June 27, 2009
'It's not just talk,' the mayor said, wielding a chainsaw
It was John Dickert as we haven't seen him before. The usual suit and tie uniform of the real estate broker / mayoral candidate were replaced with bluejeans, t-shirt, baseball cap worn backwards and work gloves.
In his hands, a growling chainsaw.
But first he needed a short lesson from Melissa Warner of Weed Out! Racine. "This one?" the mayor asked, holding a tree's branch for Warner to see. Patiently, she replied, "No, it has seeds; that's a cherry tree..."
"And put your safety glasses over your eyes. They're not for protecting your forehead!"
And so, Racine's new mayor led -- and was led -- as he provided sweat equity and inspiration for the first of his Renew Racine efforts, this one aimed at cleaning out the buckthorn and other invasive species from Riverside Park along the Root River. There was a lot of symbolism in today's project, but also a lot of hard work and progress.
Starting at 9 a.m., some four dozen volunteers manned chainsaws, shovels, clippers and what-have-you, making substantial progress near the Sixth Street bridge alongside the riverbank. Large piles of buckthorn and black locust were hauled out, and ground up.
What does Dickert hope to accomplish? A better-looking park is just the start, but the greater goal is community awareness that "this is a gem." During a short break, Dickert told the volunteers of his experience at the National Mayors' Conference, where other mayors enviously heard him talk of two of Racine's assets: Lake Michigan and the Root River. They had neither, he said.
"I refuse to call this area 'census tracts' " he said. "It's Riverview. We hope and desire that more and more neighbors will come and help. The goal is 50-100 people; we've got a pretty good start."
There was some good-natured kidding. The idea of the mayor with a chainsaw caused Friedel to worry about the potential for "the massacre on Kinzie." On the other hand, a chainsaw might come in handy during the next budget debate.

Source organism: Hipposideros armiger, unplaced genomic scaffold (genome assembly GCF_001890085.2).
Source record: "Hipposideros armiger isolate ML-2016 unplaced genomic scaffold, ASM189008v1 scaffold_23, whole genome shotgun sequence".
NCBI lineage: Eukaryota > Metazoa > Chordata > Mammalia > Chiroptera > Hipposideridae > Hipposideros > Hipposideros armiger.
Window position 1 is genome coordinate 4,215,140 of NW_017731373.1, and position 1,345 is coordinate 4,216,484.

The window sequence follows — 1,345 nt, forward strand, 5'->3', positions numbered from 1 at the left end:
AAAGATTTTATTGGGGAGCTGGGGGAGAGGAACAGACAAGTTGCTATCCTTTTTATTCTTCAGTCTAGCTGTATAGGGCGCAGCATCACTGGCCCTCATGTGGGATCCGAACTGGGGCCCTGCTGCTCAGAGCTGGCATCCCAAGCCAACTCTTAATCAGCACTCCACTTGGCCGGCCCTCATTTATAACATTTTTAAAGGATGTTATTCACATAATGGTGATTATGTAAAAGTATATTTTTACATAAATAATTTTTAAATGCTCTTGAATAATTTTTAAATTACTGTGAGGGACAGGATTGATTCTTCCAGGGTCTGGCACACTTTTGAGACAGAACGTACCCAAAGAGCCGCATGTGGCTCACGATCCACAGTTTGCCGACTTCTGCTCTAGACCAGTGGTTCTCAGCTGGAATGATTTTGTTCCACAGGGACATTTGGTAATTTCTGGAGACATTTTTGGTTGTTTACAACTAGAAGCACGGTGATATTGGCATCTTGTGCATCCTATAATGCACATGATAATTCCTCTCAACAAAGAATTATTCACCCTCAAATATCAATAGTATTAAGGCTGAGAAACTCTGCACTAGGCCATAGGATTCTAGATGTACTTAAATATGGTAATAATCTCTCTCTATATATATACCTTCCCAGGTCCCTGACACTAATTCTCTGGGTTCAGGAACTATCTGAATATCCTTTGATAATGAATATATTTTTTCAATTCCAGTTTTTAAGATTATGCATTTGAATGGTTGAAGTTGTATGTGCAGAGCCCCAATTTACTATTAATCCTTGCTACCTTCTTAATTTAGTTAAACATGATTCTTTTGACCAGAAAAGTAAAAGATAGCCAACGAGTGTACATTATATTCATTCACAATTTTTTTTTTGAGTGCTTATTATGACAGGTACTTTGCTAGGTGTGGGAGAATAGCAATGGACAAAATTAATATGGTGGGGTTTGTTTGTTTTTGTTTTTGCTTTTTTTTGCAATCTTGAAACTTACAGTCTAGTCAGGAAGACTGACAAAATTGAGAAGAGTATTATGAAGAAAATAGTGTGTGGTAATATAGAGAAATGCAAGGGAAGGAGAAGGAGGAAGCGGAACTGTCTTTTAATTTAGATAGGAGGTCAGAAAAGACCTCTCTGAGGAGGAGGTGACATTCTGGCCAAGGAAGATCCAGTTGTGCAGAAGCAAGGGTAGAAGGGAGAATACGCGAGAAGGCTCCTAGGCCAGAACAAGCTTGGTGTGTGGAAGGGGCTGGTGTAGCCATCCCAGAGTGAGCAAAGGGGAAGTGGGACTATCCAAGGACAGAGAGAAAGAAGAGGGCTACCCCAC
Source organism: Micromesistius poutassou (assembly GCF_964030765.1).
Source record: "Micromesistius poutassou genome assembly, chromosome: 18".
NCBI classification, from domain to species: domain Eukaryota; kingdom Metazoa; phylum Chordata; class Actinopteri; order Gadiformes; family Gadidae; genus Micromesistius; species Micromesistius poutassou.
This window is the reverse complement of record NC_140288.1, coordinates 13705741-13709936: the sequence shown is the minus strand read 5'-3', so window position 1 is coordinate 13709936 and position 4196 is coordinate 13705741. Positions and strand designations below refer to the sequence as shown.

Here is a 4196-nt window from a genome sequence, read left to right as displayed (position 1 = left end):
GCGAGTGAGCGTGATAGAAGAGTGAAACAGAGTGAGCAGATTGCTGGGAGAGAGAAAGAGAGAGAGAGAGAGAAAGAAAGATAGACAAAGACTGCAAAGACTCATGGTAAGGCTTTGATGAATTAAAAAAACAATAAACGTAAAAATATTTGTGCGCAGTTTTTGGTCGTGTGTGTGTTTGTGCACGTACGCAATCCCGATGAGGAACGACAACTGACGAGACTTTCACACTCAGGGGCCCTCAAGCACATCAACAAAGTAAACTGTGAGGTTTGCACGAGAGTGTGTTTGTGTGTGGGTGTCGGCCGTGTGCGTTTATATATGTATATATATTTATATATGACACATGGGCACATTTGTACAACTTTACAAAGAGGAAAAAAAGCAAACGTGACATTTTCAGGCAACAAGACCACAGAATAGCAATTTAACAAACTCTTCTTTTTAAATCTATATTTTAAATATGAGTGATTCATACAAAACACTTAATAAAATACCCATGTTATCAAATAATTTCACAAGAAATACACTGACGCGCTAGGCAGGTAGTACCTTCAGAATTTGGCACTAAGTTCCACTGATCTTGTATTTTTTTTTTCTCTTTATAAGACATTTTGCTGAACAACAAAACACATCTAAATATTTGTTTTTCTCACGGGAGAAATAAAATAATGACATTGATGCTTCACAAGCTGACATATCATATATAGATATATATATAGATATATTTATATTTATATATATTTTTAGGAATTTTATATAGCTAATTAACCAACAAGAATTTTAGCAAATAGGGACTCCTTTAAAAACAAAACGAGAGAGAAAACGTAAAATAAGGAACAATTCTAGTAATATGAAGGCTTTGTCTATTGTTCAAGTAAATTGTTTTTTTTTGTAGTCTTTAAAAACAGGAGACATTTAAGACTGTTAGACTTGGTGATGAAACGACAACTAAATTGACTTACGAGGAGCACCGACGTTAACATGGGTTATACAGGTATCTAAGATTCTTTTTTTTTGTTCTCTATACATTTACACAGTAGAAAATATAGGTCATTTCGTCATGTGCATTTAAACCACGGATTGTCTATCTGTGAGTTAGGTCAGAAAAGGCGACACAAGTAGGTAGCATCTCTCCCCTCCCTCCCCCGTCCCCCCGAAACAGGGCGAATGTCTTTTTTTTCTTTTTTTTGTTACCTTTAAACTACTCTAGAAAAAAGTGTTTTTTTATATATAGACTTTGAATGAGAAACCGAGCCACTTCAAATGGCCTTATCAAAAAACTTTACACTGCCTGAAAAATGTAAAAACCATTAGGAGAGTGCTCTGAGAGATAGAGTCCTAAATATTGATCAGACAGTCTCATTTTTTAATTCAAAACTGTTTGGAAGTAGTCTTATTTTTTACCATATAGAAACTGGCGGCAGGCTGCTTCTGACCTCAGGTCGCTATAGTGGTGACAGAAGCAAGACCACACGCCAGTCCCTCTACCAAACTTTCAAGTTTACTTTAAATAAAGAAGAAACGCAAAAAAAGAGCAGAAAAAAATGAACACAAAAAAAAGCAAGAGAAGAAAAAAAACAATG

Kelly Graham, from the city attorney's office was digging up buckthorn, huckleberry and black locust shoots. She lives in Caledonia, but said, "I'm just here to help." Bob Oertel, one of Warner's early recruits into Weed Out! Racine, has been doing this chore at Riverbend. "Just call me Bob," he said, "not Buckthorn Bob."
Jay Warner gave me a quick lesson in black locust, showing me the little shoots in the grass that appear vulnerable to a lawn mower. But they're not; they'll grow back, and become a tree in a year or two... a tree with wicked thorns. "Cutting them down is not enough; they start spreading. John is right," he said. "This is something we can do."
As Dickert wielded his chainsaw, his son, Riley, hauled out the branches, then went back to dab a few drops of pesticide on the stump, "to keep it from growing back," he explained. The mayor's wife, Teresa, and daughter, Eleanor, were also helping. "It's not just talk," Dickert said. "The mayor, his family, his kids are out there working too."
As volunteers rehydrated themselves with cold drinks and cake provided by McDonald's and O&H Bakery during a short break in the shade of a spreading maple tree, Dickert told them how much he appreciated their hard work ... while warning them, "We're just getting started. We're going to come back every six weeks, or until Melissa tells me to stop."
Melissa Warner looked over at what the group had accomplished in just two hours. "Look over there; you can see the tree trunks," she said. "That's what it should look like." She told the workers, "If you know somebody who would like the lumber and will take it down, I'd like to hear from them." Lots of people will gladly take the free firewood once it's cut and stacked, she said, but she wants more than that.
"We're making a dent," the mayor said, leading the troops back into the forest after giving me the opportunity to take a "class photo," below.